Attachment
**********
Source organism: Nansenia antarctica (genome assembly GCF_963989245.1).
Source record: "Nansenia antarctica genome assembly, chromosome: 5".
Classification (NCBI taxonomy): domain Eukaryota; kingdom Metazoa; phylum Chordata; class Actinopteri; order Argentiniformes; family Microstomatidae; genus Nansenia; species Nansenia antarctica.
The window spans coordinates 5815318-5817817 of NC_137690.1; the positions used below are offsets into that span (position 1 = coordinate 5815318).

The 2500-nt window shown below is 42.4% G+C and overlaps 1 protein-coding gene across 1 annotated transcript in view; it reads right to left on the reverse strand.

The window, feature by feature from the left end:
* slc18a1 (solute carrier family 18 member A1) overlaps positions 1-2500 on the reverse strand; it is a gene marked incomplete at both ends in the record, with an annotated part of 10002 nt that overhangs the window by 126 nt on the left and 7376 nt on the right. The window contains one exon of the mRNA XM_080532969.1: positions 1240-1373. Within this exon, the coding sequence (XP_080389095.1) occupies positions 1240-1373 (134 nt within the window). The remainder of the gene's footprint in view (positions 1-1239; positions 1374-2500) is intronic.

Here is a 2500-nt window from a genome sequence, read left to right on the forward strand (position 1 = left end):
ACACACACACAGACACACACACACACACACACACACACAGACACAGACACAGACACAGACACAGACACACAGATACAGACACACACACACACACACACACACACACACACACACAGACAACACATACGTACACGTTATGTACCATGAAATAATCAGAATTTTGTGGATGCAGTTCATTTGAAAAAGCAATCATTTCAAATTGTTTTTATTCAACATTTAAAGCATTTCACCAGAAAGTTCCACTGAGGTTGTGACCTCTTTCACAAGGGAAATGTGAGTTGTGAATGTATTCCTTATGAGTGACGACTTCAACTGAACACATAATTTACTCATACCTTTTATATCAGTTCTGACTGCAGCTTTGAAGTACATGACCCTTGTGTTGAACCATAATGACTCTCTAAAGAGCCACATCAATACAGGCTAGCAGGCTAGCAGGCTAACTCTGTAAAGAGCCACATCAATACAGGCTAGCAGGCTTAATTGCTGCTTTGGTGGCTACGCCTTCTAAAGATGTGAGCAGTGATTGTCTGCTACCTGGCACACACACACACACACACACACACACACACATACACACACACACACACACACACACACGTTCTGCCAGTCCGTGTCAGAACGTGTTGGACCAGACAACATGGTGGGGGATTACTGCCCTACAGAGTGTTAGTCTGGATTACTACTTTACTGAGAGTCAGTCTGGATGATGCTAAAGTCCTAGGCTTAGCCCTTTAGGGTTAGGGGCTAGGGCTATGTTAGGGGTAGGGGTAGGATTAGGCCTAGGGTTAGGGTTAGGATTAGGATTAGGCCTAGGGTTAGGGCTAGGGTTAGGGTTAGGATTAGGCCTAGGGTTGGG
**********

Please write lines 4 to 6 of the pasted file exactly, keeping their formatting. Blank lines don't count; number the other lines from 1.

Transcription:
The window spans coordinates 5815318-5817817 of NC_137690.1; the positions used below are offsets into that span (position 1 = coordinate 5815318).

The 2500-nt window shown below is 42.4% G+C and overlaps 1 protein-coding gene across 1 annotated transcript in view; it reads right to left on the reverse strand.

The window, feature by feature from the left end: